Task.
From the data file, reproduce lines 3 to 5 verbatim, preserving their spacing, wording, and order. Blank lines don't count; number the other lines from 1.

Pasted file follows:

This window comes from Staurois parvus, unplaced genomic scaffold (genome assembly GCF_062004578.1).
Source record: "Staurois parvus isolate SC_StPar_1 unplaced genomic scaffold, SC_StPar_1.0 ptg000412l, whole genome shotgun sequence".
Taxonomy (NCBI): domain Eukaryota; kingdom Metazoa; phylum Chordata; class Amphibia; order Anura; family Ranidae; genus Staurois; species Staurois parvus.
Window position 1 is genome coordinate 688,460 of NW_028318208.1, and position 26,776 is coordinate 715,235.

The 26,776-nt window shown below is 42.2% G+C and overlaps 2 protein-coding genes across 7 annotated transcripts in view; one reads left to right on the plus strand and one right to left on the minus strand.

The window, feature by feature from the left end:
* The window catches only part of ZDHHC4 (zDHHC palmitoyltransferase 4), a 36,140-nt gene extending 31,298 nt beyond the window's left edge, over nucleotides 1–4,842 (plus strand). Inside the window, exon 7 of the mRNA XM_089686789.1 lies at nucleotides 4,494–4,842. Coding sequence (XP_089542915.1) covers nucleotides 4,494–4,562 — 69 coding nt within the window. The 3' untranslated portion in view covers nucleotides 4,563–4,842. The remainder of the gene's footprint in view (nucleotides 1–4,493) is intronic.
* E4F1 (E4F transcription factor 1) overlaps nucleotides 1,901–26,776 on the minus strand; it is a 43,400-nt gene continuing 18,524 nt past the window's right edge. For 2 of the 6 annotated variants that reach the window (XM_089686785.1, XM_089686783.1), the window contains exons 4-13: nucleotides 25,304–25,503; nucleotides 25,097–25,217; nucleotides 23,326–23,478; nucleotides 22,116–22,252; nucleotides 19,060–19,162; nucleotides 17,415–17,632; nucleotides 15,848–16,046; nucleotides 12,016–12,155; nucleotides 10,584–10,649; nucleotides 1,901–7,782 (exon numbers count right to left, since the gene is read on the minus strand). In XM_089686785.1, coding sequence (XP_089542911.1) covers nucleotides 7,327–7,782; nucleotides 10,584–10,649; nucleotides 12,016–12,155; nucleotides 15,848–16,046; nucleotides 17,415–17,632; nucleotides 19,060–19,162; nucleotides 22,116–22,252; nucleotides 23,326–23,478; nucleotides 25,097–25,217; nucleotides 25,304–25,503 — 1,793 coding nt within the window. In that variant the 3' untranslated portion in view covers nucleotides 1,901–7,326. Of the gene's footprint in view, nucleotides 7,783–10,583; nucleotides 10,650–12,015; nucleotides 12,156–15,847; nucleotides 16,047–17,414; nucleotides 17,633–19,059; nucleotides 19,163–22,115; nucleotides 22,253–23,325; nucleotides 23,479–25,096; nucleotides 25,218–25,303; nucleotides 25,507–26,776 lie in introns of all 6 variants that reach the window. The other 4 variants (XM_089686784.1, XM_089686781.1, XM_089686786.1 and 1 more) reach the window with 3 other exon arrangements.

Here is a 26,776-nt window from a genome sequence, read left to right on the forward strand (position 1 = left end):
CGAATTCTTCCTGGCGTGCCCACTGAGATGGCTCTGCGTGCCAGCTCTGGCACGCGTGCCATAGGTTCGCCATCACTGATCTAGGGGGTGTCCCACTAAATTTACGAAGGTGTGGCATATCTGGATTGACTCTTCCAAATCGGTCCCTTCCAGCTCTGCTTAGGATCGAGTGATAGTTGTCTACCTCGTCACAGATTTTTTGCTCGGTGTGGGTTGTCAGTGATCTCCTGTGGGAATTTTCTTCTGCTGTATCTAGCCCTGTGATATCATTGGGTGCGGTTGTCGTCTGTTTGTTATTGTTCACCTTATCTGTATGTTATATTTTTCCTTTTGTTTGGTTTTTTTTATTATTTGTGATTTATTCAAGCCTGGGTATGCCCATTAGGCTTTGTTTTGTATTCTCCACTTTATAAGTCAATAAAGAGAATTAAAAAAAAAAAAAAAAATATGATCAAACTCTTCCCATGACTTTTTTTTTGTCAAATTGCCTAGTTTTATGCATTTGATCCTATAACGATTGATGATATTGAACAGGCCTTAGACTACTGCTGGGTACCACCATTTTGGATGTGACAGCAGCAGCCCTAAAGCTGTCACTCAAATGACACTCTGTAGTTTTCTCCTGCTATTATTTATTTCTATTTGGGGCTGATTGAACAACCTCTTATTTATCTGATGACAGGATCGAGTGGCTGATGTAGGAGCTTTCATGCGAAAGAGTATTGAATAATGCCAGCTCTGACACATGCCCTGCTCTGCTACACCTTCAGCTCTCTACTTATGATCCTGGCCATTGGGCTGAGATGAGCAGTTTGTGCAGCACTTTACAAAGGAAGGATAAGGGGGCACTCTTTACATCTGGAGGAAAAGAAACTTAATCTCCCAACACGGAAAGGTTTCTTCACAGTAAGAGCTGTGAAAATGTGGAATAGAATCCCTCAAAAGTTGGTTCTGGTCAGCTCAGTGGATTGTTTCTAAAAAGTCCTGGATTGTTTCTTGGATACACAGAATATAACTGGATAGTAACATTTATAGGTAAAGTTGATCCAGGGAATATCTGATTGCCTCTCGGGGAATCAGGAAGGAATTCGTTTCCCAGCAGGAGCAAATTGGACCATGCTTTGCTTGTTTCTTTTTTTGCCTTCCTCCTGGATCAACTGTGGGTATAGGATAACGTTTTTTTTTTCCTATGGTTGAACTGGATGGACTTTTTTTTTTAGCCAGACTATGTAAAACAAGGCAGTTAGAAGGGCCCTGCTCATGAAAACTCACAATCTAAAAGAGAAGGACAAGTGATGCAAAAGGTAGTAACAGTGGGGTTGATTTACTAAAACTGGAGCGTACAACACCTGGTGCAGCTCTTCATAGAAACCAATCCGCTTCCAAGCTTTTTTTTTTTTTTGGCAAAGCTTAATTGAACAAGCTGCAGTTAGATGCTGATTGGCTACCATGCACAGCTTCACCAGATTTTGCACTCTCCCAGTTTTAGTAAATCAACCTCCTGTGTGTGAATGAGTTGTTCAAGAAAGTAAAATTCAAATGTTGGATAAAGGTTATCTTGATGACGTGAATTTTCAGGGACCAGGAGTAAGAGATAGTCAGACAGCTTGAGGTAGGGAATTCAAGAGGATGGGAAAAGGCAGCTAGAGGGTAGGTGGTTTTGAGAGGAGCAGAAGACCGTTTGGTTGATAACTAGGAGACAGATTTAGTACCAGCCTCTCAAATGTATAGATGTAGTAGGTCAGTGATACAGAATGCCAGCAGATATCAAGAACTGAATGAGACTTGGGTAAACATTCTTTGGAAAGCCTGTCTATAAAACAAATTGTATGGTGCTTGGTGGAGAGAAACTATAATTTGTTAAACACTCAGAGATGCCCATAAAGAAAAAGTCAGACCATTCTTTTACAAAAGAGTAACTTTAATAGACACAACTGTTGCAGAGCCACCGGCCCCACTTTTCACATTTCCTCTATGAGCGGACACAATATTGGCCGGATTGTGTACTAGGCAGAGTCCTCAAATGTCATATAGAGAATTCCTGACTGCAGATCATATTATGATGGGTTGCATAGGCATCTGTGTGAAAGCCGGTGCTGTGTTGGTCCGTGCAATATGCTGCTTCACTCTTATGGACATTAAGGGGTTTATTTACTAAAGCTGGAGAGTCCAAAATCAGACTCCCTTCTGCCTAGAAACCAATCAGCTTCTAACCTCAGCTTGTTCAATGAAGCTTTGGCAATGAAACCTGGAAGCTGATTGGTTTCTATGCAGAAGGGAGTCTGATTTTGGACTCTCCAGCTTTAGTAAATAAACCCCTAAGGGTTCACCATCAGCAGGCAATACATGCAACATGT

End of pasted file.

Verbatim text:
Taxonomy (NCBI): domain Eukaryota; kingdom Metazoa; phylum Chordata; class Amphibia; order Anura; family Ranidae; genus Staurois; species Staurois parvus.
Window position 1 is genome coordinate 688,460 of NW_028318208.1, and position 26,776 is coordinate 715,235.

The 26,776-nt window shown below is 42.2% G+C and overlaps 2 protein-coding genes across 7 annotated transcripts in view; one reads left to right on the plus strand and one right to left on the minus strand.